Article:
To use an over-used phrase, I was forced to think outside the box with one of my young students this fall. He has now had a year and a half of lessons but can barely read any notes. Being strongly focused on literacy myself, I tried everything I knew to get him reading notes. I knew he was having reading issues at school as well, but I still wanted to see some small measure of progress in this area.
Finally, I suggested to his mother that he might need glasses, as was the case with another student of mine this fall, and her reply sent me in a completely different direction. She is afraid he might be dyslexic – which would explain to me some of the “mistakes” he’s been making regularly. She still wants him to continue piano lessons and for me to help him however I can. I came up with a plan to take the stress off the note-reading issue, while still giving him some solid skills and, more importantly at this stage, enjoyment and imagination. Here’s what I’ve been doing lately with him:
- Improvising –
This is not my area of expertise but, fortunately, Forrest Kinney has given us a fabulous set of books and information to release this spirit in those of us who are tied to the printed page, and to teach it to our students. At a Pattern Play workshop I attended last year, Kinney mentioned that with some students, he doesn’t even try to teach them to read in the first year. He lets them experience the sound, awakes the imagination, and teaches surprisingly much theory this way.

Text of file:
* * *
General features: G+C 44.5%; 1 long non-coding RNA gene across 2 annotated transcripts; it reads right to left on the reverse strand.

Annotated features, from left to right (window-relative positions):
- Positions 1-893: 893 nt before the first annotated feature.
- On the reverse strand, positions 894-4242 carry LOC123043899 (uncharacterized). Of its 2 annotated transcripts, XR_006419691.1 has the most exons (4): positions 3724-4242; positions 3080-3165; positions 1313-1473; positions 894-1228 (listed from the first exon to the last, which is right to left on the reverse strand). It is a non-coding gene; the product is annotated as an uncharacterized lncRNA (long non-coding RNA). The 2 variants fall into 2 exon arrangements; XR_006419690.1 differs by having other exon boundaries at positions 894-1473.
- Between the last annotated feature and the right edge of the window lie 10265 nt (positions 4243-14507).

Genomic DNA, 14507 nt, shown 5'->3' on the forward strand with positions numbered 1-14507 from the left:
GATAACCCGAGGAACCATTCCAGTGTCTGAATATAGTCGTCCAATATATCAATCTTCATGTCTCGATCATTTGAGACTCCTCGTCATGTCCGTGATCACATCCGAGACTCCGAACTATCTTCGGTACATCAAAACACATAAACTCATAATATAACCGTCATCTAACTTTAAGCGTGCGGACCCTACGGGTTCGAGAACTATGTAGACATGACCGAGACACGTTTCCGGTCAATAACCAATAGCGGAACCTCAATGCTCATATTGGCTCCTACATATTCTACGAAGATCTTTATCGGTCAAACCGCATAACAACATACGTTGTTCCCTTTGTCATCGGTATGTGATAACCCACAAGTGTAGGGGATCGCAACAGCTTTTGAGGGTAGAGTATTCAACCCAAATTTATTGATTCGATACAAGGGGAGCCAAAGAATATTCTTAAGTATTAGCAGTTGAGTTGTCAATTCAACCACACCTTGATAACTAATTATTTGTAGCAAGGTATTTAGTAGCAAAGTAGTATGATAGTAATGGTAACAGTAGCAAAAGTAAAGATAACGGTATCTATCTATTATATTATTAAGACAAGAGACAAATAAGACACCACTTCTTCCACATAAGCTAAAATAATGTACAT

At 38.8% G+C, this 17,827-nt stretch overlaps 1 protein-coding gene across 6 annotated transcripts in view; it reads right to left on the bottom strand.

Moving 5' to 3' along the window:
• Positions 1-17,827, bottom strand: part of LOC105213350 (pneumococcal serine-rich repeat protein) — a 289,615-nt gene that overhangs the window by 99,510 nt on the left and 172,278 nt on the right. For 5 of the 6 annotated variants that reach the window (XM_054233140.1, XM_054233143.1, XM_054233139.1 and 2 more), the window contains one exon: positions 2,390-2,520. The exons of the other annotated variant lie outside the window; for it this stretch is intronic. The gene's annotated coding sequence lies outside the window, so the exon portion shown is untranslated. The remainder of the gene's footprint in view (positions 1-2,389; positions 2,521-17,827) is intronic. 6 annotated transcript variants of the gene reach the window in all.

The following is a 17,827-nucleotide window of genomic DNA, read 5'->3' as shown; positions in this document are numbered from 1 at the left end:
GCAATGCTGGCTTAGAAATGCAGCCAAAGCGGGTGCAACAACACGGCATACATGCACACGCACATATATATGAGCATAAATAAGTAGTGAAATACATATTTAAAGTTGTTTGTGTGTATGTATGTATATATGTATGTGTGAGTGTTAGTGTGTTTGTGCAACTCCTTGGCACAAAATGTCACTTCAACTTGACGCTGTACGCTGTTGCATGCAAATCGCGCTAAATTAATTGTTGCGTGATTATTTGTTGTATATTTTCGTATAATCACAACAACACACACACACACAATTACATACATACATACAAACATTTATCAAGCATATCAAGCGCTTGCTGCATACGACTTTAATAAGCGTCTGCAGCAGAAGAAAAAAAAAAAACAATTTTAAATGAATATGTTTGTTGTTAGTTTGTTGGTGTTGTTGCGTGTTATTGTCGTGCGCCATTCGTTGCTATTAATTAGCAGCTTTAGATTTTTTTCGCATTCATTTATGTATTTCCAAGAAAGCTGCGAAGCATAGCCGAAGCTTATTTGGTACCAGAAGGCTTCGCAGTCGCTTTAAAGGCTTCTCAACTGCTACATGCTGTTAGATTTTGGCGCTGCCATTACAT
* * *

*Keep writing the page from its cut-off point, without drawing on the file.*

I had already done some duet improve with this student – it was always his favourite thing to do – but now I’m teaching him to go solo, as Kinney has laid it out in the Pattern Play books. I showed him a couple of things to stimulate his imagination like a bird’s call by trilling up high, and thunder by rumbling down low. His mother responded a few days after this by saying he had a new enthusiasm and couldn’t wait to get to the piano.
- Rhythm drills –
already an area where we had made progress last year – but I figure this is also teaching some reading without having to deal with the whole staff.
- Manipulatives –
in the form of the Pianotekneek Notebook. There’s a good reason why teachers of the first few grades in school use manipulatives. It’s easier to understand, and easier for the student to see immediate results. This product consists of many note-name and rhythm-name note-shaped magnets, as well as magnetic boards printed with a keyboard, grand staff, etc. to teach everything from steps and skips and note names, to the circle of 5ths, to complex rhythm, to triadic harmony. The website shows ideas for how it can be used, and it comes with instructions and suggestions for activities and games.
- Note-reading and playing real pieces –
I’m not abandoning this altogether. The Pianotekneek system is all colour-coded. Each letter name has its own colour. I had already made an Alphabet Drill that corresponds to the colours in Pianotekneek. This student, with his very good memory, had memorized the colour scheme before any other students. I’m circling as many notes with the appropriately-coloured pencil crayon as I need to.
I’m no expert on learning styles, but so far this plan seems to be working – both for my student and for me.